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Old 03-10-2010, 19:37   #1
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Cockpit Monitor ?

So, I'm thinking that running down to the plotting table to look at the PC ia getting to be a pain.... not as much as a paper-chart pain, but a pain nonetheless!

So I was thinking that a second monitor at the helm would be nice, and a touch-screen one that controlled the PC; NICER! (More Nice for you purists)

All the fancy waterproof ones were STOOOPID (yup 3 "O's") expensive. I see all the time... the soccer moms toting the rug-rats around watching TV in the headrest of the SUV, and got to thinking THAT is my solution. A quick eBay search turned up dozens like this one.

To those more Geeky than I...... Would that work? Now before all the "its not waterproof, marine rated, yadadada" flames start, Yes I know its limitations, but at $100US? Who cares if it lasts a year? I'll have a cover made and take it below when not underway.

WHAT SAY YOU?
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Old 03-10-2010, 19:43   #2
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Would that work?
The problem with those little monitors is they have no capability of communicating with a computer - their interface with the world is "Audio Out" for headphones, maybe DVD in, sometimes they fan out to bigger monitors, but they won't do what you want them to.
I keep paper charts in a transparent map case in the cockpit - saves a lot of running below to check the computer...

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Old 03-10-2010, 20:02   #3
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According to listing it gives full "mouse" control of the PC via the touch screen.

My worry is the length of cabling as I want to be able to easily disconnect to being below when not underway
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Old 03-10-2010, 20:31   #4
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Sounds like a great idea! As for how far you can transmit VGA depends on the quality of the cabling used and on having a proper video card/driver. I had a 30 ft vga cable to connect a monitor in a separate room once. The image was slightly distorted for it.
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Old 03-10-2010, 20:34   #5
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Hmmm - it does say it connects with PCs with the implication you can control the PC from it with optional touch screen functions. If it works, it would be a great leap forward; cautious me would want to see it on someone other boat first.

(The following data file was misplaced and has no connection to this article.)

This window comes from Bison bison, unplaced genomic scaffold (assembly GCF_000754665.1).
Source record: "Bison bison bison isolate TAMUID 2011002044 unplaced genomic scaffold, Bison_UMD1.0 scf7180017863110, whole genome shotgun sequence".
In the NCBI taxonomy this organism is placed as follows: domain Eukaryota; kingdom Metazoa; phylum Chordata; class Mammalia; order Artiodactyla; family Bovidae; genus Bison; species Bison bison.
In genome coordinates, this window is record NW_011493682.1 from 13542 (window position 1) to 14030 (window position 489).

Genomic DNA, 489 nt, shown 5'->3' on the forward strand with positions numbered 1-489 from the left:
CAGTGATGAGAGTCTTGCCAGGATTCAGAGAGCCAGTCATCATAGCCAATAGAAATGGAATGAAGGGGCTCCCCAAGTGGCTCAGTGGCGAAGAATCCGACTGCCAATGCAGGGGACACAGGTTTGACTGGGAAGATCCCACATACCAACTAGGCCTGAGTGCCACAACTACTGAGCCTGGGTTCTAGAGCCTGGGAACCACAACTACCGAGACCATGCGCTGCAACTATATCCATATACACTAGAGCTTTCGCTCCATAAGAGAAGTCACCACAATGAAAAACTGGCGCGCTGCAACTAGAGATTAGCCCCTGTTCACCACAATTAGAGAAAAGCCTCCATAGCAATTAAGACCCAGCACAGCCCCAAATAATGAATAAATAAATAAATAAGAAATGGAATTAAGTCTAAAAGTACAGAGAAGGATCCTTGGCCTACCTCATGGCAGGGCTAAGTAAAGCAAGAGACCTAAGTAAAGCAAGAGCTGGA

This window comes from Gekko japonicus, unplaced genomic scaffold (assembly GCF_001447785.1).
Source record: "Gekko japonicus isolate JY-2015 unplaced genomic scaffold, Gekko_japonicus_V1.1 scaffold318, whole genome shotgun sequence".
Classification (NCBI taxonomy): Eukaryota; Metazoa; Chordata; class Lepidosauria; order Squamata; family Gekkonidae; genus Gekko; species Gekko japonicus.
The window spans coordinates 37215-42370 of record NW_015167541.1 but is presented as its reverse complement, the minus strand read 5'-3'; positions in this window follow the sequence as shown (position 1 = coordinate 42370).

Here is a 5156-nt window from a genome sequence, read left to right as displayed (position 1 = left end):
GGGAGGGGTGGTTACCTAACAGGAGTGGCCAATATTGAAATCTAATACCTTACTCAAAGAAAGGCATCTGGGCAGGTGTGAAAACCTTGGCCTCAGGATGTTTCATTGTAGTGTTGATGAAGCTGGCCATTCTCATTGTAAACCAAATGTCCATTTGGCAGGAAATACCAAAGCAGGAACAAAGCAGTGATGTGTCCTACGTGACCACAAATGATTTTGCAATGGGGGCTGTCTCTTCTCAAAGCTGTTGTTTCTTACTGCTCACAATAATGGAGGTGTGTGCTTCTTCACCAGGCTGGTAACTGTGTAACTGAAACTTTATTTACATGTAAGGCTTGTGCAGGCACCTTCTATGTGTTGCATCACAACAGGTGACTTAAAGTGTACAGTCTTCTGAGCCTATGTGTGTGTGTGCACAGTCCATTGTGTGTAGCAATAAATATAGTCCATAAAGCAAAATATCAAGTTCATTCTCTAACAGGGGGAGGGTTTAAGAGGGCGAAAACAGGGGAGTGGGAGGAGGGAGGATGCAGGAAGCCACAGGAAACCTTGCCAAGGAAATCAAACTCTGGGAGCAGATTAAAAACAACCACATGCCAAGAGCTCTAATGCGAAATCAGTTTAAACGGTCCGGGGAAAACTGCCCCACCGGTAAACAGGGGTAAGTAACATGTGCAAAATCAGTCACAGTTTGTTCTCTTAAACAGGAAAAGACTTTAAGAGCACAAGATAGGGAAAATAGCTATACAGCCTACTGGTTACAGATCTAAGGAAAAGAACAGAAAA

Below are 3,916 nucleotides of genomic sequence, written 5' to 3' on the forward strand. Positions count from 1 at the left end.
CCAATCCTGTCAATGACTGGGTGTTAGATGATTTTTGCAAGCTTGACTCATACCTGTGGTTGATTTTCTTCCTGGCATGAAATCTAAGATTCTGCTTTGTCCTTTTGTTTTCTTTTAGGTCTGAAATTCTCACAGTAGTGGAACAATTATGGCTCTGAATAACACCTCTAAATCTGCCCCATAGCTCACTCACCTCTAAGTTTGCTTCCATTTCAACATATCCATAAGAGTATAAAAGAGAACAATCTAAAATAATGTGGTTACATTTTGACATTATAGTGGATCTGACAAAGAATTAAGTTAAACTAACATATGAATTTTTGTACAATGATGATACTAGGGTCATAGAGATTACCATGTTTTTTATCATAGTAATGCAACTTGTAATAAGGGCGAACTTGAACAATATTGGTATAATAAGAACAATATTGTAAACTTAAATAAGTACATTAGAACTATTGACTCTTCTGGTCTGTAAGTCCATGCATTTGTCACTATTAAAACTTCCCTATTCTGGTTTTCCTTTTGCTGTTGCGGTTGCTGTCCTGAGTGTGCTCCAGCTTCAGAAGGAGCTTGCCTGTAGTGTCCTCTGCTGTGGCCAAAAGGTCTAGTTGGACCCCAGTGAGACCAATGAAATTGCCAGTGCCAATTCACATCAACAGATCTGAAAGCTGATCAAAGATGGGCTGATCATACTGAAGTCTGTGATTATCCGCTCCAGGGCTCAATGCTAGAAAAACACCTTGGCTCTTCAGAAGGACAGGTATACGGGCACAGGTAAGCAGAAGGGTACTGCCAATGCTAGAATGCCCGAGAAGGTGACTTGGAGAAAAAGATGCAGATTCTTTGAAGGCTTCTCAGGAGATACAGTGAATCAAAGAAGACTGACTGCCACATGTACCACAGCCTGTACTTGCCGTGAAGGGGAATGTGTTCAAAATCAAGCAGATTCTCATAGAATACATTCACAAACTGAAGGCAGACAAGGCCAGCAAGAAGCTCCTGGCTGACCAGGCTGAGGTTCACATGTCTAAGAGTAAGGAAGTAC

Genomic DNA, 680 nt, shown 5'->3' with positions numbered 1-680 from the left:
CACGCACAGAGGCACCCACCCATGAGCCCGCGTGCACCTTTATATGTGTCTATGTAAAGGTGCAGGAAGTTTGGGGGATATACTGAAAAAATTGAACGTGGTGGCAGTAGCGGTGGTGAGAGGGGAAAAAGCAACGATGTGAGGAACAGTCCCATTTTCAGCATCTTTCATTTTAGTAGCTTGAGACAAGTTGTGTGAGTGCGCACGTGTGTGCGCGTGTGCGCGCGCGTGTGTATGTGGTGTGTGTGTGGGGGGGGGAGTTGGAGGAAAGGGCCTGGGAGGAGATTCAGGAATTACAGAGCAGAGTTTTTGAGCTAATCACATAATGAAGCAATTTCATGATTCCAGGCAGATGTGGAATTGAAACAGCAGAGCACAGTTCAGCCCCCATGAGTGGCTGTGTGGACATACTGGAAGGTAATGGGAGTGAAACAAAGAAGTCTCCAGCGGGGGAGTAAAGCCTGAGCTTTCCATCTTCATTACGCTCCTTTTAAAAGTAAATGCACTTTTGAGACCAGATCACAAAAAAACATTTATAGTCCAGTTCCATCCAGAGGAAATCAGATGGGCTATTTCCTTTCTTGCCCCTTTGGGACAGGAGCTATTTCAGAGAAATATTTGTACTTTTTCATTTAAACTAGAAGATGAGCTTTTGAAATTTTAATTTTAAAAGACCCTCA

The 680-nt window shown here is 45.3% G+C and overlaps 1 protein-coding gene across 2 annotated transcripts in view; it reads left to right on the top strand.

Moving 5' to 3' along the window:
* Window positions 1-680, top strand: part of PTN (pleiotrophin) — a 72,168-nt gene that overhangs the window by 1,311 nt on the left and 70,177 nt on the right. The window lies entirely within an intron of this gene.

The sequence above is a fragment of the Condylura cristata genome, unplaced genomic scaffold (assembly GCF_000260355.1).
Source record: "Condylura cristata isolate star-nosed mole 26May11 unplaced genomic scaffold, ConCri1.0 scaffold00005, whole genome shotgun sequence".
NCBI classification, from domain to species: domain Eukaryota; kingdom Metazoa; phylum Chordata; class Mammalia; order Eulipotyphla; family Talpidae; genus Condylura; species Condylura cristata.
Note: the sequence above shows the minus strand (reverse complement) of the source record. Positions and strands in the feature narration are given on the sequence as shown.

According to Alibaba (import site) they would cost the importer around $100.
For cabling, perhaps have a dedicated cable that stays put wherever the monitor is?

Michael
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Old 03-10-2010, 23:10   #6
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Another thing to consider is the brightness - the one you linked to says brightness = 400 - which I'm assuming is 400cd/m2. Which is good for inside use, but would be difficult to see if outside on a bright day - you're need to have at least 800cd/m2 for that. And that unfortunately comes at a cost premium
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Old 04-10-2010, 07:03   #7
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I picked up one a little larger, different make, but similar for down at the nav station because I wanted the laptop located in a secure location. I wanted a low power, dc powered monitor. With it I have touch screen control for the computer and also use a wireless keyboard and mouse.

It all works fine, but the resolution leaves something to be desired. It really wants to be 640X480, although it will do 1024X768, and that is how I have it set up, it isn't great. So, overall, I like mine and it does what it says, but the resolution leaves something to be desired. When the charting program is running, it is adequate.
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Old 04-10-2010, 07:11   #8